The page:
Cadmium (Cd) is a toxic nonessential heavy metal which was classified as a human carcinogen by the National Toxicology Program. The major sources of exposure to Cd are occupations in metal industries and battery factories [1]. Cd represents a widely dispersed environmental pollutant through the air, mining and smelting, phosphate fertilizers and presence in sewage sludge. Cd is also present in almost all food and tobacco leaves [2]. Cd has a biological half-life of 10–30 years [2,3]. The human body has a limited capability of dealing with the toxic Cd and with transforming it to harmless products [1]. Thus, exposure to Cd is associated with major health problems that include osteoporosis, pulmonary dysfunction, hypertension, nephropathy, neurotoxicity, and cancer [3].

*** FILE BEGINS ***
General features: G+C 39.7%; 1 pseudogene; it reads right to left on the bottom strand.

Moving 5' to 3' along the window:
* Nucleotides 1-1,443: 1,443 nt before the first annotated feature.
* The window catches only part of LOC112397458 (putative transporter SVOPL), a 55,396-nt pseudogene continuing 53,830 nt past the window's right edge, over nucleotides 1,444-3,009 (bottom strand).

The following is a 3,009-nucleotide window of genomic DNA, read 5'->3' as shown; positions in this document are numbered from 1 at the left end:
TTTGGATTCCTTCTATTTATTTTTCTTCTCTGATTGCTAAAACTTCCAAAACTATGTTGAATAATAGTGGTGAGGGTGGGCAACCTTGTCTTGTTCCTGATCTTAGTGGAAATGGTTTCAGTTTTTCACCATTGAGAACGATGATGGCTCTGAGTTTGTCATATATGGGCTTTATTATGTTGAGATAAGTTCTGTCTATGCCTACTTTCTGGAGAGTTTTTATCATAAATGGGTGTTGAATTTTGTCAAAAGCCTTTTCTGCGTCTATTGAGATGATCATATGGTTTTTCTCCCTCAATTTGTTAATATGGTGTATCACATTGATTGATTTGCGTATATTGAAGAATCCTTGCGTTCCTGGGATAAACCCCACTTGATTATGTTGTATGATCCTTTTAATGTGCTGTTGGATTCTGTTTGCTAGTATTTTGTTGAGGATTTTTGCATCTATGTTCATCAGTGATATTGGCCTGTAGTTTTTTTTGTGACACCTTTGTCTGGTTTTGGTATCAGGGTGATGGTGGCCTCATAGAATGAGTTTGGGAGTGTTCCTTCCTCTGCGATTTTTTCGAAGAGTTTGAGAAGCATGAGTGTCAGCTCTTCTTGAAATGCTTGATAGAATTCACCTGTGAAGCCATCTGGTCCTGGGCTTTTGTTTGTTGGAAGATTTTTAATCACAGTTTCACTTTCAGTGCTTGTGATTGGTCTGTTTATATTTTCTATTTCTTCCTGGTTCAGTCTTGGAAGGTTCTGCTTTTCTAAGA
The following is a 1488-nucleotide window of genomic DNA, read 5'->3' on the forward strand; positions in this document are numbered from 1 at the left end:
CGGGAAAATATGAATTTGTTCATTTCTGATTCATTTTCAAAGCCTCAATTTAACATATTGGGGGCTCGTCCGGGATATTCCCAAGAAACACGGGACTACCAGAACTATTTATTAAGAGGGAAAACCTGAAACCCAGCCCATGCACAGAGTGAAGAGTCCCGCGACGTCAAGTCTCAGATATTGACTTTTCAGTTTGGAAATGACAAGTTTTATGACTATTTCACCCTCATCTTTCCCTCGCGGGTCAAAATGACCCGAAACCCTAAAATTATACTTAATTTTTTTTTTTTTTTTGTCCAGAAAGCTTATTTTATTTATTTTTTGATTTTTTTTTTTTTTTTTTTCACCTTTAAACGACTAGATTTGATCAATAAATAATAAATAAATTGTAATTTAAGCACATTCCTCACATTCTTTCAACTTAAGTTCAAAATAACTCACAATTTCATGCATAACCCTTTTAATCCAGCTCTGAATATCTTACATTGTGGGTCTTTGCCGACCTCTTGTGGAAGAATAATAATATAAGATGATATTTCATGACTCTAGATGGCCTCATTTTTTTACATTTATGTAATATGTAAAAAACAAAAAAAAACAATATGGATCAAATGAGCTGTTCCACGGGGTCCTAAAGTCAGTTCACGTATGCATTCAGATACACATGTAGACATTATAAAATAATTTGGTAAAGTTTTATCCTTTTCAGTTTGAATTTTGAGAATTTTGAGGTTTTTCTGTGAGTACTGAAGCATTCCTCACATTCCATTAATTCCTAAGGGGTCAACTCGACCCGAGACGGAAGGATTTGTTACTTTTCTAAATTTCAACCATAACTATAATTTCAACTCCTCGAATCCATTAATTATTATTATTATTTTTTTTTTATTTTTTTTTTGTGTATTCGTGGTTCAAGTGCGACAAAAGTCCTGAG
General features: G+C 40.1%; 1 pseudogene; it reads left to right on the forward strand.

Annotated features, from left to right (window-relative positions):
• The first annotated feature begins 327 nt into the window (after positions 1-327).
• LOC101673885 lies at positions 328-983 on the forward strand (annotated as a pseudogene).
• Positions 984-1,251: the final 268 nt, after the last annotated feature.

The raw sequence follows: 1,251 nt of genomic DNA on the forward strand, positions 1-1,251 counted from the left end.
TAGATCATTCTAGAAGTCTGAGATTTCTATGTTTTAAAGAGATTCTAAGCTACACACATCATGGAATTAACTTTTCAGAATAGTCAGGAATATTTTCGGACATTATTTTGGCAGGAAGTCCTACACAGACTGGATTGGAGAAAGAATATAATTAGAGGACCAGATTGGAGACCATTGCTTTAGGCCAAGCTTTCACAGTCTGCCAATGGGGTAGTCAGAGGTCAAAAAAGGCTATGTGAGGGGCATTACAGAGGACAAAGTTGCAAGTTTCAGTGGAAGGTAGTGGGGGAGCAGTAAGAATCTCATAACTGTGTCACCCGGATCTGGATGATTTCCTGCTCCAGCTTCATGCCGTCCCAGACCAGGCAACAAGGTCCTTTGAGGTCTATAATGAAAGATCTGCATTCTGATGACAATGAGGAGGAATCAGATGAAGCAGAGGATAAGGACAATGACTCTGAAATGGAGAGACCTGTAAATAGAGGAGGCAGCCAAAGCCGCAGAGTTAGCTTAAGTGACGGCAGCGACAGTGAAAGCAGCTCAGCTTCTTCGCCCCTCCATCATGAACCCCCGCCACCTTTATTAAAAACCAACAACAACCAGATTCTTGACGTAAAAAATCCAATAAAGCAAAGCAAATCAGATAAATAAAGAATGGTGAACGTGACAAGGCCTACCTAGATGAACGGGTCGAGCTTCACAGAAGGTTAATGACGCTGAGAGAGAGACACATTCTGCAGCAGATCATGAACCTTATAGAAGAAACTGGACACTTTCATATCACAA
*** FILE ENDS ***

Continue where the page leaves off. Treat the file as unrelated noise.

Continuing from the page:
Several studies reported the notable risk factors of exposure to Cd in the relation to pulmonary, prostate, kidney, pancreas, breast and urinary cancers [4]. Cd induces genetic instabilities by various pathways. It is shown that Cd induces oxidative stress in various cell cultures or in intact animals by depleting the levels of glutathione and other antioxidant sulfhydryl-containing proteins together with reducing the activities of enzymes preventing oxidation. This results in enhancement of the production of reactive oxygen species (ROS), including superoxide ion, hydrogen peroxide, and hydroxyl radicals. These radicals, in turn, increase lipid peroxidation and result in DNA damage [5]. Additionally, Cd interacts with a variety of DNA repair processes, including base excision repair, nucleotide excision repair, DNA mismatch repair, double-strand break repair and cell-cycle arrest [6]. Moreover, it is demonstrated that Cd induces epigenetic changes through induction of DNA hypomethylation [7], histone modifications and non-coding RNA expression [8].